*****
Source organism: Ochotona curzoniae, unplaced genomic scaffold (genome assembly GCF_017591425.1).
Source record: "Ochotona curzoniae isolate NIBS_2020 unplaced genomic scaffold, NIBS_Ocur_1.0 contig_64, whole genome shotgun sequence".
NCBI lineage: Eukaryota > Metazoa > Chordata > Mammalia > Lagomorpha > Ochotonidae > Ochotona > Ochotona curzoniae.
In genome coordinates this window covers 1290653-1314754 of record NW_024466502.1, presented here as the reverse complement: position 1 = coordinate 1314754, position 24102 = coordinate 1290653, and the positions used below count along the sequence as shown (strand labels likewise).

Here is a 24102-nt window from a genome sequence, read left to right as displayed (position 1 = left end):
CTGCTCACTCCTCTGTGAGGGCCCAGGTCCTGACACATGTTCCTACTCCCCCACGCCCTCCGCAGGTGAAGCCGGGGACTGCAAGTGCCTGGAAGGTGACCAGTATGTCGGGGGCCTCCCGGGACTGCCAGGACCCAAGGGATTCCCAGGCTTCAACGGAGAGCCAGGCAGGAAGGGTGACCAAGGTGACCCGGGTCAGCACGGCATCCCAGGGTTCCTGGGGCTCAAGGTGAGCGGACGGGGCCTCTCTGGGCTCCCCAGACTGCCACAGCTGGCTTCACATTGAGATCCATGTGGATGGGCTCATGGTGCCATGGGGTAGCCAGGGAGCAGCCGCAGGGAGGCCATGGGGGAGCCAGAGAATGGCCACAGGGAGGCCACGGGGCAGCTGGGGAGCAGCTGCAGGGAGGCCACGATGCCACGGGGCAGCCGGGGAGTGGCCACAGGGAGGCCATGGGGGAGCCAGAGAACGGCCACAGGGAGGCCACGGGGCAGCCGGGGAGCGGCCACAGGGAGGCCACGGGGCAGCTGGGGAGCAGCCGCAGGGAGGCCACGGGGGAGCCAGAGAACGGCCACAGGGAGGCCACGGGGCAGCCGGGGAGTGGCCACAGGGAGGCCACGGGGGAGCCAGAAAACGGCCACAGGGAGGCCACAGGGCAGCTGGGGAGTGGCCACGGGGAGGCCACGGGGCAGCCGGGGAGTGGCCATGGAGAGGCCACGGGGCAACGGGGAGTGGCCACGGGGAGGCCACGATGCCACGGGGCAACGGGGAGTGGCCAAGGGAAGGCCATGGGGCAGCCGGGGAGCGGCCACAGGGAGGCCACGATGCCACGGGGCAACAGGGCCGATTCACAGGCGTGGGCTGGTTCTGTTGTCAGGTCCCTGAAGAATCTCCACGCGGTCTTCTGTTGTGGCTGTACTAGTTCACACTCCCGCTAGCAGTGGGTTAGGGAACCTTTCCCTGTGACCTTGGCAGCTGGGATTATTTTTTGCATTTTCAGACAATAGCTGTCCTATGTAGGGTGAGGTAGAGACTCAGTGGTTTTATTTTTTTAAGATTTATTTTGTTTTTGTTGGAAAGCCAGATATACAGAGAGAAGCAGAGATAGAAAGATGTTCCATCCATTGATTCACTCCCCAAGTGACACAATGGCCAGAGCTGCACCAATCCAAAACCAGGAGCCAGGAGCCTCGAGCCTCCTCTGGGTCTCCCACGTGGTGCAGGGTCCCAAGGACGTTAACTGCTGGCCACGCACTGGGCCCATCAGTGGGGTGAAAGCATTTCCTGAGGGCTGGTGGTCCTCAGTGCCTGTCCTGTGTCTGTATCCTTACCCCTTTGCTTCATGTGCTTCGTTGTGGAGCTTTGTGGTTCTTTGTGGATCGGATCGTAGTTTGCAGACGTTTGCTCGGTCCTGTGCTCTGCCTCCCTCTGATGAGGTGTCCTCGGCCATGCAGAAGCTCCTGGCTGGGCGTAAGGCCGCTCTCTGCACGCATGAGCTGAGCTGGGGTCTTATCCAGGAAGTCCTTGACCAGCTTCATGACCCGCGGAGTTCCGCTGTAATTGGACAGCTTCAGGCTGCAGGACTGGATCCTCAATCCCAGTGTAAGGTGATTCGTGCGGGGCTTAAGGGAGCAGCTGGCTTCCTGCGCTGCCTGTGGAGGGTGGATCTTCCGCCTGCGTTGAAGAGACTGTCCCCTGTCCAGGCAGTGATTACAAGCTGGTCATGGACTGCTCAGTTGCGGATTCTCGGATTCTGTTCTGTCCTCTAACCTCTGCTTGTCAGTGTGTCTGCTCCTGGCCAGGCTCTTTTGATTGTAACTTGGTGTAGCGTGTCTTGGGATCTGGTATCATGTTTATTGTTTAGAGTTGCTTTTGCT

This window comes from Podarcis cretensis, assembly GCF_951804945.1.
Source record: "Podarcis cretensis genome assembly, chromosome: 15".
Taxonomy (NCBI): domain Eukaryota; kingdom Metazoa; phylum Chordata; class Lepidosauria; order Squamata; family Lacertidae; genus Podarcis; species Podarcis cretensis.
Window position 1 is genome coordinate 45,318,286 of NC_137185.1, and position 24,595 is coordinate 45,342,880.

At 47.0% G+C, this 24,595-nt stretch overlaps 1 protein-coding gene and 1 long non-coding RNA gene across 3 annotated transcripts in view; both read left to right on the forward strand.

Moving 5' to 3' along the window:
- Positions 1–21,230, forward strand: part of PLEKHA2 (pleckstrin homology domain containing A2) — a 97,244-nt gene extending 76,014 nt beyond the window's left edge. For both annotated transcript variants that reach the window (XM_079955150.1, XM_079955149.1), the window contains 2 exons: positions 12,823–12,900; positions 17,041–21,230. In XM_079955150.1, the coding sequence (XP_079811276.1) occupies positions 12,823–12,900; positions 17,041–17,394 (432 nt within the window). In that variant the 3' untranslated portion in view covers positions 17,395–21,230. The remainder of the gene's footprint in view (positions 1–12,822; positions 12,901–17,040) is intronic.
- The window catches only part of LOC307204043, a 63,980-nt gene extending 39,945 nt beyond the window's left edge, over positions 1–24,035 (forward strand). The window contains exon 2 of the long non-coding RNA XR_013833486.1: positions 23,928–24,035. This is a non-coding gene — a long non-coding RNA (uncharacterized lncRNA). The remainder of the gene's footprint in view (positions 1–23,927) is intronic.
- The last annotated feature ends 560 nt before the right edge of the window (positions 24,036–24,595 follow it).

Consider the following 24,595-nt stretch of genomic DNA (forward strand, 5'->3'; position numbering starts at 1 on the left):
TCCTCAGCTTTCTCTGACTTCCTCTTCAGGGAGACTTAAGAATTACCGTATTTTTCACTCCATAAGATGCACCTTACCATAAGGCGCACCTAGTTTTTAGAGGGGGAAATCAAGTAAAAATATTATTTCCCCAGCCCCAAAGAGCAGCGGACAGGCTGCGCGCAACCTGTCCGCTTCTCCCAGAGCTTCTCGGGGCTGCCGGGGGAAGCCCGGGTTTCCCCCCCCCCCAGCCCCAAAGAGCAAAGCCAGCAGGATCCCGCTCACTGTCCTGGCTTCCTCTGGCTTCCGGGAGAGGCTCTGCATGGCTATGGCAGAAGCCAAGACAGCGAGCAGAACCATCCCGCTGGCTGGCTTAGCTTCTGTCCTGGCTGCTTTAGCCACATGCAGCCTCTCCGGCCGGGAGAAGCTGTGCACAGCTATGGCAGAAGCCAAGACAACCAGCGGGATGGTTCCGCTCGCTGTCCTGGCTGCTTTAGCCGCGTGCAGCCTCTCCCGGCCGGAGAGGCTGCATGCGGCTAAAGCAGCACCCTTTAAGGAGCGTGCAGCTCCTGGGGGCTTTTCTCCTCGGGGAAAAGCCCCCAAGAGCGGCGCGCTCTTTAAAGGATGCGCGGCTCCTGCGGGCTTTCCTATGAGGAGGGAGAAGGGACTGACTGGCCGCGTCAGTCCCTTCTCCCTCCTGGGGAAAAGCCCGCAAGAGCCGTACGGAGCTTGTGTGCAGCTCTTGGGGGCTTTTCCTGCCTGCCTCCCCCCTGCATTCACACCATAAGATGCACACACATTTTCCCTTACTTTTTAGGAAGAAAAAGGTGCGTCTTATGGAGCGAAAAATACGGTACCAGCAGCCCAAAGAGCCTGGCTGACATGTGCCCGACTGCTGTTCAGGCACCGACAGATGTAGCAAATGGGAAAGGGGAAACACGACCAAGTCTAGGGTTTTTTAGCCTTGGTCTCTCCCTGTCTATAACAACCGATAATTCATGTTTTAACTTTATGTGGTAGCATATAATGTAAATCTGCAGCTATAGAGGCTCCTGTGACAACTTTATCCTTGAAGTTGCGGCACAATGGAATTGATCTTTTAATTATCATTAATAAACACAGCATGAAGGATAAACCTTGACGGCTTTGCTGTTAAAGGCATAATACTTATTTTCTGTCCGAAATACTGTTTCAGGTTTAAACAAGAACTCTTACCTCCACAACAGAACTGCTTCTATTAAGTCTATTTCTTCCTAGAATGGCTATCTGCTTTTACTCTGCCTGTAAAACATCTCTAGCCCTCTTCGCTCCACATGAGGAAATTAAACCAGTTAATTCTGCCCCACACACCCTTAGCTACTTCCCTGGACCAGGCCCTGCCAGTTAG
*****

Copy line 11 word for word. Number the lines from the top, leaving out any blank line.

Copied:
At 47.0% G+C, this 24,595-nt stretch overlaps 1 protein-coding gene and 1 long non-coding RNA gene across 3 annotated transcripts in view; both read left to right on the forward strand.